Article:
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Renceri
12-19-2009, 08:51
If you are sleeping then you are awaken by an intruder banging the door of your room,can the .40 180gr federal hst or 147 gr hst penetrate my wooden door which is 1 1/4 inch thick? If not, then I will just take defensive position then wait for him to open my door then after that i will start shooting him.your opinions are welcome.

G21FAN
12-19-2009, 09:06
Shooting someone banging on your door, through the door will land you a felony and prison time. No immenint reasonable fear from a person on the other side of a closed door.

Glockdude1
12-19-2009, 09:16
As long as the the door is still closed/locked, he is still outside, you have time to call 911 and take up a defensive position with your pistol. Now if for some reason he comes thru the door before police arrive, then by all means shoot him.

:cool:

Renceri
12-19-2009, 09:21
What i mean is he is already inside your house and you are inside one of your rooms that is locked but he is banging and trying to open your room in which you are sleeping.

DRT
12-19-2009, 09:29
If you are sleeping then you are awaken by an intruder banging the door of your room,can the .40 180gr federal hst or 147 gr hst penetrate my wooden door which is 1 1/4 inch thick? If not, then I will just take defensive position then wait for him to open my door then after that i will start shooting him.your opinions are welcome.

Though I have no comment regarding the particular scenario you described above, a .40 180gr HST will have no problem penetrating a 1 1/4 inch thick door. I shot a .40 180gr HST through both a 4x4 AND 2x4 (~5" of wood in total)and then it went into sand a couple inches. The 165gr bonded Gold Dot performed similarly. Keep in mind that shooting through a thick piece of solid wood will likely plug the hollow point giving you what's essentially an FMJ.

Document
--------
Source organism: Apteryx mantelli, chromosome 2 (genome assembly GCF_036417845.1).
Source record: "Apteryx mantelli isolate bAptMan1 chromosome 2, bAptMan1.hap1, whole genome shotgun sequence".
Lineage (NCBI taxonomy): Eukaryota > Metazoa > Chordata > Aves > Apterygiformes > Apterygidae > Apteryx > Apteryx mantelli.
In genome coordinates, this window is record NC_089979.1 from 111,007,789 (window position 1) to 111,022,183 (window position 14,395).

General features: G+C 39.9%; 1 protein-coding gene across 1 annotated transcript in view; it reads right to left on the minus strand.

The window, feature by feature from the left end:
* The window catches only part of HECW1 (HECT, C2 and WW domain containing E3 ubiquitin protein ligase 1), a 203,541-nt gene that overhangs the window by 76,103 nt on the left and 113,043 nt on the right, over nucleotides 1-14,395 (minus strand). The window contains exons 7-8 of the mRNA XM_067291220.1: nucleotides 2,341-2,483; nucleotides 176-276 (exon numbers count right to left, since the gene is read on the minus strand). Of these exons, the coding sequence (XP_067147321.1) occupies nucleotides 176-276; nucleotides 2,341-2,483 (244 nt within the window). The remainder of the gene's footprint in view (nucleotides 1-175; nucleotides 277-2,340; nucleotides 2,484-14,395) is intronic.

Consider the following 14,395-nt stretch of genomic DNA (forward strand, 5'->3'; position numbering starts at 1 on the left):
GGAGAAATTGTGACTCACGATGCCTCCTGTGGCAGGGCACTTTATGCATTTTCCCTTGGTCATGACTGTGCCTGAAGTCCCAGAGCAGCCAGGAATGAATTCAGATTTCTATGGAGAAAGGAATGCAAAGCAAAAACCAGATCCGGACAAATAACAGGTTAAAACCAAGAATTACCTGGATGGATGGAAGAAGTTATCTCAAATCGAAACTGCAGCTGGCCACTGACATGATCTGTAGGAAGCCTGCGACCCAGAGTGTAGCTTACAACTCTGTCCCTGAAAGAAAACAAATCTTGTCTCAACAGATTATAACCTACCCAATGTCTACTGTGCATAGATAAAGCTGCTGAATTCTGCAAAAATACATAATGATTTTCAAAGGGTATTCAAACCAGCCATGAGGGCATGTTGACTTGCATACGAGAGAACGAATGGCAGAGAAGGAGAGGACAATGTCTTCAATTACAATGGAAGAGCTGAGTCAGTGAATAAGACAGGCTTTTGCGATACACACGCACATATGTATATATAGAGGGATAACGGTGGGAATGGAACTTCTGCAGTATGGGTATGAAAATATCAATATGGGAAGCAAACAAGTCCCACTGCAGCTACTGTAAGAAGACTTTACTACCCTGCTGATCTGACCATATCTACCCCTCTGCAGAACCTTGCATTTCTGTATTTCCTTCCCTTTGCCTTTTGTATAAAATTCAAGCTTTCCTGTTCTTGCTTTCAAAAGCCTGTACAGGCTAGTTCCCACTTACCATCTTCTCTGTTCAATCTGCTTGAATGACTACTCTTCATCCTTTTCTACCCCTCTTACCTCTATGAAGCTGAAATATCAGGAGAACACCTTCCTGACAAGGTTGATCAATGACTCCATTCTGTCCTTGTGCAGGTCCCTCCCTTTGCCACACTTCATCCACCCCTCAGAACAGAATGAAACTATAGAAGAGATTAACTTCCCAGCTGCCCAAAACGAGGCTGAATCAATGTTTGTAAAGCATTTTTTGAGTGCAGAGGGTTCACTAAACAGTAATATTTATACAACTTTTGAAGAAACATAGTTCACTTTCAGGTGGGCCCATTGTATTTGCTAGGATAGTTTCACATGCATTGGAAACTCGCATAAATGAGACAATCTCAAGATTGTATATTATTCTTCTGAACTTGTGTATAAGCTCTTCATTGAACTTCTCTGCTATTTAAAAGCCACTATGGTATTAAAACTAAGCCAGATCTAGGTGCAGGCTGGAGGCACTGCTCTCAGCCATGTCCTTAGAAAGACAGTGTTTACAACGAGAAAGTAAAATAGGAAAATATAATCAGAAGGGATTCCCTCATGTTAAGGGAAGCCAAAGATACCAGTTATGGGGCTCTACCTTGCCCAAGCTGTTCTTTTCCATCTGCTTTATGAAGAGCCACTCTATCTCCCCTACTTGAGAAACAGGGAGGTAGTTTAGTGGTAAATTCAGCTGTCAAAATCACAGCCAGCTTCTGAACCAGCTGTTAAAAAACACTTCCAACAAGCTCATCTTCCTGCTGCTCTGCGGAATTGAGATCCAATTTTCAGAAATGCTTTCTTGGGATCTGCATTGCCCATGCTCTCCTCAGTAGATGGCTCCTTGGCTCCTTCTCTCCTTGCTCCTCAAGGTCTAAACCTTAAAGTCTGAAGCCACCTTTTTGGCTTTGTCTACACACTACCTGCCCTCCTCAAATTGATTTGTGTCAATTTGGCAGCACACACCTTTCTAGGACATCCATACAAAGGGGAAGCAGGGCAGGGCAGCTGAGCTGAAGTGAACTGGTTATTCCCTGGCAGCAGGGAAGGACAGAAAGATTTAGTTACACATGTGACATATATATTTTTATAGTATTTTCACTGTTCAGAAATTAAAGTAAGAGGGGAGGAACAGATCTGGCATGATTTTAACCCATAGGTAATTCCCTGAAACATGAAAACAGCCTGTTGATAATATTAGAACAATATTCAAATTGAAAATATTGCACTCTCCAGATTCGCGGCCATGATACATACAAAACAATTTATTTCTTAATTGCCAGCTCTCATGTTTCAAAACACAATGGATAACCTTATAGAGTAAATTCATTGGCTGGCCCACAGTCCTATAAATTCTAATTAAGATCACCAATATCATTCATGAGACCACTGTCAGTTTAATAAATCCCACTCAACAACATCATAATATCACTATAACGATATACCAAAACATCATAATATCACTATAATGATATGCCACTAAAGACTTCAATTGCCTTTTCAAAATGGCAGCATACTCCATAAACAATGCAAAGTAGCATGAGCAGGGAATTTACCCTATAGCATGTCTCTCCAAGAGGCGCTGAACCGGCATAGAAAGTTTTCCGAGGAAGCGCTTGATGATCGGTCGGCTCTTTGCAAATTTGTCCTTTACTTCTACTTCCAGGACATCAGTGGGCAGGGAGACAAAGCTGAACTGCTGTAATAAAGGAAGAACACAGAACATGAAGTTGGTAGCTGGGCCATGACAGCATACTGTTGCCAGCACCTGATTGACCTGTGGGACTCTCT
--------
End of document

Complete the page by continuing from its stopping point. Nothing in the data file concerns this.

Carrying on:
You may wish to read my other posting.

http://glocktalk.com/forums/showthread.php?t=1084469

.

ajstrider
12-19-2009, 09:58
In what I can gather from other tests and such, for barrier penetration you really want a bonded bullet (which I do not believe the HST is, Speer Gold Dots and Winchester PDX1 are bonded) or a solid copper bullet from say Magtech or Cor Bon. Also, it would appear that smaller diameter and faster bullets penetrate barriers better than big heavy bullets. In all tests that I remember the .357 Sig with hot 125 grain loads is the barrier penetrating king with 9mm 124 grain +p loads pulling in second. But that is what I gather from the research that I have done and I am sure someone will post after me and shoot me down.

As far as the scenario goes, shooting through a closed door even if he is in the house is not a smart idea, the blood sucking lawyers will destroy you in court. Nearly all classes teach you to lock yourself in a room, handgun in one hand and a cell phone in the other and to call the police. If he smashes into the room and poses a serious threat, by all means, defend yourself. The phone is just as much a weapon as the handgun. Just like in combat, the radio can be a more powerful weapon than your assault rifle. Call for help.

unit1069
12-19-2009, 11:49
The law in some states --- if I remember correctly --- is that if someone is trying to break into your home and you reasonably fear for your life you do not have to wait until the perp succeeds in entering the premises. A defender can shoot through a door or window to prevent a deadly attack.

NC GENERAL STATUTE 14‑51.1. Use of deadly physical force against an intruder. (This is commonly called the "Castle Doctrine.")

(a) A lawful occupant within a home or other place of residence is justified in using any degree of force that the occupant reasonably believes is necessary, including deadly force, against an intruder to prevent a forcible entry into the home or residence or to terminate the intruder's unlawful entry (i) if the occupant reasonably apprehends that the intruder may kill or inflict serious bodily harm to the occupant or others in the home or residence, or (ii) if the occupant reasonably believes that the intruder intends to commit a felony in the home or residence.

(b) A lawful occupant within a home or other place of residence does not have a duty to retreat from an intruder in the circumstances described in this section.

After one unsettling night in a remote cabin I decided I needed a serious handgun instead of the pocket .380ACP I then owned. I decided on .357sig after putting a bit of study into the matter, and one of the factors leading to the decision was learning that it's not necessary to wait until an intruder has entered the premises.

Check your state's law if you're uncertain.

Renceri
12-19-2009, 11:57
The law in some states --- if I remember correctly --- is that if someone is trying to break into your home and you reasonably fear for your life you do not have to wait until the perp succeeds in entering the premises.


yes this is correct but i dont know if this law applies in california also.